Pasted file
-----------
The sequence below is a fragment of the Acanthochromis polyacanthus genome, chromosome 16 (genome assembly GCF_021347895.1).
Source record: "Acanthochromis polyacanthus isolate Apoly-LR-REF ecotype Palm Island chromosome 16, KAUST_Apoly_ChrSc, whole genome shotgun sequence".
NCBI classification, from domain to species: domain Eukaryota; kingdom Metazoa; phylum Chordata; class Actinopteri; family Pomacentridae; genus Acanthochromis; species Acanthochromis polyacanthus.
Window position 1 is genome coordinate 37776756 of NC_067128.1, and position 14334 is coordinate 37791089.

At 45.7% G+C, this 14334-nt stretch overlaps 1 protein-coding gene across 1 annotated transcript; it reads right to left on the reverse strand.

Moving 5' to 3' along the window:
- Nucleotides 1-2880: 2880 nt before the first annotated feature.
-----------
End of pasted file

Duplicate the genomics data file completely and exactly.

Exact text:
The sequence below is a fragment of the Acanthochromis polyacanthus genome, chromosome 16 (genome assembly GCF_021347895.1).
Source record: "Acanthochromis polyacanthus isolate Apoly-LR-REF ecotype Palm Island chromosome 16, KAUST_Apoly_ChrSc, whole genome shotgun sequence".
NCBI classification, from domain to species: domain Eukaryota; kingdom Metazoa; phylum Chordata; class Actinopteri; family Pomacentridae; genus Acanthochromis; species Acanthochromis polyacanthus.
Window position 1 is genome coordinate 37776756 of NC_067128.1, and position 14334 is coordinate 37791089.

At 45.7% G+C, this 14334-nt stretch overlaps 1 protein-coding gene across 1 annotated transcript; it reads right to left on the reverse strand.

Moving 5' to 3' along the window:
- Nucleotides 1-2880: 2880 nt before the first annotated feature.